With regard to practicing their religion and maintaining churches and other religious institutions, the Assyro-Chaldean and Armenian Orthodox Christian minorities have suffered much less than the Protestants from state interference or prohibition of their activities. These communities maintain schools and engage in a broad range of social and cultural activities that are tolerated by the authorities. The religious authorities administer personal status courts dealing with such matters as marriage, divorce, and inheritance. However, in cases that extend beyond their own communities to involve Muslims,these Christians are subject to the same discriminatory treatment as other non-Muslim citizens of the Islamic Republic. The special rapporteur observed:

In the field of justice, especially at the lower levels of public courts, minority plaintiffs are usually discriminated against by judges, who treat them as members of a minority and not as Iranian citizens, applying their brand of Islam and taking decisions that are very often in favor of Muslims.[40]

Another factor to take into consideration when seeking to assess the human rights situation of the Armenian and Assyro-Chaldean Christian minorities, as well as the Jews and the Zoroastrians, is that these communities have tended not to call international attention to the problems or persecution that they may face. According to the special rapporteur, their representatives "emphasized the importance and usefulness of the dialogue between minorities and authorities as a way of reaching short-term, medium-term and long-term agreements, compromises and solutions."[41]41There is little information about the type of persecution endured by Orthodox Christians. This may indicate a lower level of persecution, but the difference in approach between the communities on the question of whether or not to publicize their difficulties internationally should not be discounted as a factor in the way that their human rights situation is perceived.[42]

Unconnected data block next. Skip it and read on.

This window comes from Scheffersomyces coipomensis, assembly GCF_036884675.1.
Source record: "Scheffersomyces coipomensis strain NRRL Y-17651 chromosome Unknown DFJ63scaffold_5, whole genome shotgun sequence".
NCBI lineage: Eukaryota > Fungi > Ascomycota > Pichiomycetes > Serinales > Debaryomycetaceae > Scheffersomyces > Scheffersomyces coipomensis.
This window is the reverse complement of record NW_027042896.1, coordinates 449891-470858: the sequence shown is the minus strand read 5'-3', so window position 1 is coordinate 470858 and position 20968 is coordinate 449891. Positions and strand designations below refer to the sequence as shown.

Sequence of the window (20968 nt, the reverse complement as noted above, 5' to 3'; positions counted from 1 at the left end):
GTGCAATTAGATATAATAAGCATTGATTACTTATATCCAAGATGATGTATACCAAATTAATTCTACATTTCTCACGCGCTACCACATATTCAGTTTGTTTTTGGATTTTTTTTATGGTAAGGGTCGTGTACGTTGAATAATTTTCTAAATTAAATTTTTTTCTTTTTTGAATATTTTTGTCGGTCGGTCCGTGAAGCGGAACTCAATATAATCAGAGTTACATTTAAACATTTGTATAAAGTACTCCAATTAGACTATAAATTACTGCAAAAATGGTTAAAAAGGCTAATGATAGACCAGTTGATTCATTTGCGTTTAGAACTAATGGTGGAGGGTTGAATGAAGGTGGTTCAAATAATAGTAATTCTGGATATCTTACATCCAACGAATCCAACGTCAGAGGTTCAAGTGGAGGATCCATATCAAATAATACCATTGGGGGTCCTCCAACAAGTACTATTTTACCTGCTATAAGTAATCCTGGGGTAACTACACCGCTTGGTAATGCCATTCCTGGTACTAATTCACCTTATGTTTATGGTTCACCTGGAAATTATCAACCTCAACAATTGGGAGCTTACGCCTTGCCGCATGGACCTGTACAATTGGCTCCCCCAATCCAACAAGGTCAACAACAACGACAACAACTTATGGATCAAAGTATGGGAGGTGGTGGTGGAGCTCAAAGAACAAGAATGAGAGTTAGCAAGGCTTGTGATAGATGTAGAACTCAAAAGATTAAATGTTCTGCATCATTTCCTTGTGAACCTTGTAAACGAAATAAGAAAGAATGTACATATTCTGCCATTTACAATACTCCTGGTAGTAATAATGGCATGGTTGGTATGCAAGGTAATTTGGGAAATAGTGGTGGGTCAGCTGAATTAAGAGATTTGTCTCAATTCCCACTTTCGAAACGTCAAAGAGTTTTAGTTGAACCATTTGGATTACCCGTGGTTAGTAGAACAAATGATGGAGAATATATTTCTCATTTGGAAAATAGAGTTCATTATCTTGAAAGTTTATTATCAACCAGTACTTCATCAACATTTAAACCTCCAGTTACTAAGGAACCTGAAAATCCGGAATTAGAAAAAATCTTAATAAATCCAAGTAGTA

Jews

Approximately 25,000 Jews live in Iran. More than twice that number have left the country since the creation of the Islamic Republic, driven to emigrate by several factors, including fear of persecution in a militant religious state in which official opposition to Israeli policies is often expressed in anti-Semitic language. The government maintains that it protects the religious freedom of Iran's Jews. There are synagogues and recognized religious leaders. Like other non-Muslim minorities, the Jewish community elects its own representative to the parliament(majles). Although religious minorities are free to vote in presidential elections, they are not permitted to run for the presidency.